La Valentina is so tidy and stylish and professional it looks like a
chain restaurant. But it's home-grown, in Benton, the new business of
Rosa Rasburry and Maria Martinez; Alan Camacho is manager. It's taken
the place of Dizzy's (which moved to Little Rock) on Ferguson Road and,
judging by the lunch crowd the other day, it's taking a place in the
“Real Mexican Food” is what La Valentina touts, but much of the menu is Tex-Mex with touches of authenticity — including the daily specials — and quite a few Norte Americano dishes added to the mix. So the menu will be familiar to anyone who's eaten in a Mexican restaurant, real or unreal, hereabout: fajitas, combination platters, specials of tacos and enchiladas, etc., with rice and beans on the side. There are also partly assimilated T-bones and ribeyes (served with rice, beans and guacamole salads) and several shrimp dishes (diabla, mojo de ajo, baha etc.). Huevos are on the lunch menu.
Three of us sat in a booth and the design-inclined among us admired the look of the menu, the sconces and light fixtures — it's a bright space, decorated on the modern-sparse side. No big sombreros and colorful blankets, or at least we didn't see any in the front dining room. If we missed them, it might be because we were concentrating on the guacamole special delivered to the table in a volcanic-stone metate ($7.99). Our waitress, apparently a purist, warned we might not like it — it is chockfull of jalapeno peppers and spices — but her fears were not realized. We dug in (with good chips, by the way) and stopped short of licking the metate only because we knew our entree was on the way, and it wasn't off the lunch menu.
Our order: soft tacos al carbon ($8.99), which come with chicken, beef or pork al pastor (shepherd-style), which is marinated. Our waitress didn't quite understand our question about the pastor-style — she described it as beef. So we ordered chicken, though as it turned out, we got beef anyway. The beef strips were well cooked, but there was a little gristle to contend with, and garnished with lots of fresh cilantro and onions. A chimichurri sauce, a tomatillo sauce and a green salsa came with the tacos, as did a small bowl of refried beans. Except for some chewy moments, this was a fine lunch, one that shouldn't follow a bucket of guacamole perhaps to be fully appreciated.
The special of the day is always an authentic dish, said Rasburry (we'd write “pronounced ‘raspberry,' ” but that seems strange). On the day of our visit the special was palmadas, fried pies (folded cornmeal quesadillas) stuffed with meat, tomatoes and cheese, a recipe from Rasburry's home town of Guanajuato. One in our party, who ordered the dish with chicken, said the combo worked well. The special came with refried beans and rice and pickled red onion, an aesthetic, as well as sweet-tart, touch. Other specials include sea bass tacos, cooked in oil and served in a cilantro sauce and empanadas, flour-dough dumplings with different fillings.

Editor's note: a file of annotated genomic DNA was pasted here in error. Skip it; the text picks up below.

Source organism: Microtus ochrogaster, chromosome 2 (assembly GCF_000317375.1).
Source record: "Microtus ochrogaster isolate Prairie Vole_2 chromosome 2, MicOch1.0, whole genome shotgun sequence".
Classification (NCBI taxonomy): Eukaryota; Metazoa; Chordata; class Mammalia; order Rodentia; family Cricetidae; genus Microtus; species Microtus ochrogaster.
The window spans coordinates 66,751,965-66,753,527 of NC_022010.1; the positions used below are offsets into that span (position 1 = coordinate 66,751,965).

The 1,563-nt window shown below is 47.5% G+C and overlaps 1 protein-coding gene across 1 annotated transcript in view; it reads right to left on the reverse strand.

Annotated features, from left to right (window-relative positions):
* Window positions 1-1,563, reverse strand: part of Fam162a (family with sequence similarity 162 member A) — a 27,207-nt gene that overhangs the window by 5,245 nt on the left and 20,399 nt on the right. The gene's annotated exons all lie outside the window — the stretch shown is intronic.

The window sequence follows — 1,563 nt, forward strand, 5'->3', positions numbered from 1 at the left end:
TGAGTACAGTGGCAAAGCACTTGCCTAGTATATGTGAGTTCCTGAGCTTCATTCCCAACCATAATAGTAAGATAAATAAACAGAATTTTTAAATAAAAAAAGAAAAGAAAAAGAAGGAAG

The chimichanga featured a mysteriously uncrispy fried taco, topped with just a bit of melted cheese, which our diner liked a lot, and a nice pico de gallo on the side along with the rice and beans. The theme here is that La Valentina adds to its meals something fresh and spicy to jazz up the heavy smoothness of the beans and familiarity of the rice. Nothing here was covered in melted cheese.
Now that we know what al pastor means — pork marinated in a mild adobo sauce and pineapple juice — we wish we'd ordered it. Carnitas, braised pork chunks, are also on the menu, as are chile rellenos. There are four vegetarian dishes, variations on grilled vegetables, bean burritos, cheese sauces and guacamole.
If you're a punch person, you'll have to settle for Hi-C. We went the sweet tea route, and it was just like the real sweet tea you'd get with a meat-and-three kind of place. (There's also raspberry tea on the menu, which is not a drink we believe in.) There are also Jarrito sodas from Guadalajara and Mountain Valley sparkling water from Garland County.
The cheese dip here comes with sausage or mushrooms; wings are served with ranch dressing and celery and referred to as “alitos” to stay in keeping with La Valentina's mission.
Here's something else to make you sweet on La Valentina: the dessert menu includes churros (ribbons of fried dough rolled in cinnamon and sugar) served with hot chocolate. For the brave, a fried cheesecake. For the traditionalist, flan. For the kids, sopapillas and ice cream.
1217 Ferguson Drive
Fortunately, one of us knows Benton like the back of her hand so we found La Valentina without problem. Here's what you do from Little Rock: Take the Congo Road exit from I-30 and follow the access road until it circles up and over the interstate. That's Military Road. Stay in the right hand lane and follow Military as it curves south until you come to the intersection with Ferguson (which also leads to Wal-Mart). Turn right; La Valentina will be on the left in the bright green-yellow building..
11 a.m. to 9 p.m. Sunday through Thursday, 11 a.m. to 9:30 p.m. Friday and Saturday.
No alcohol. Credit cards accepted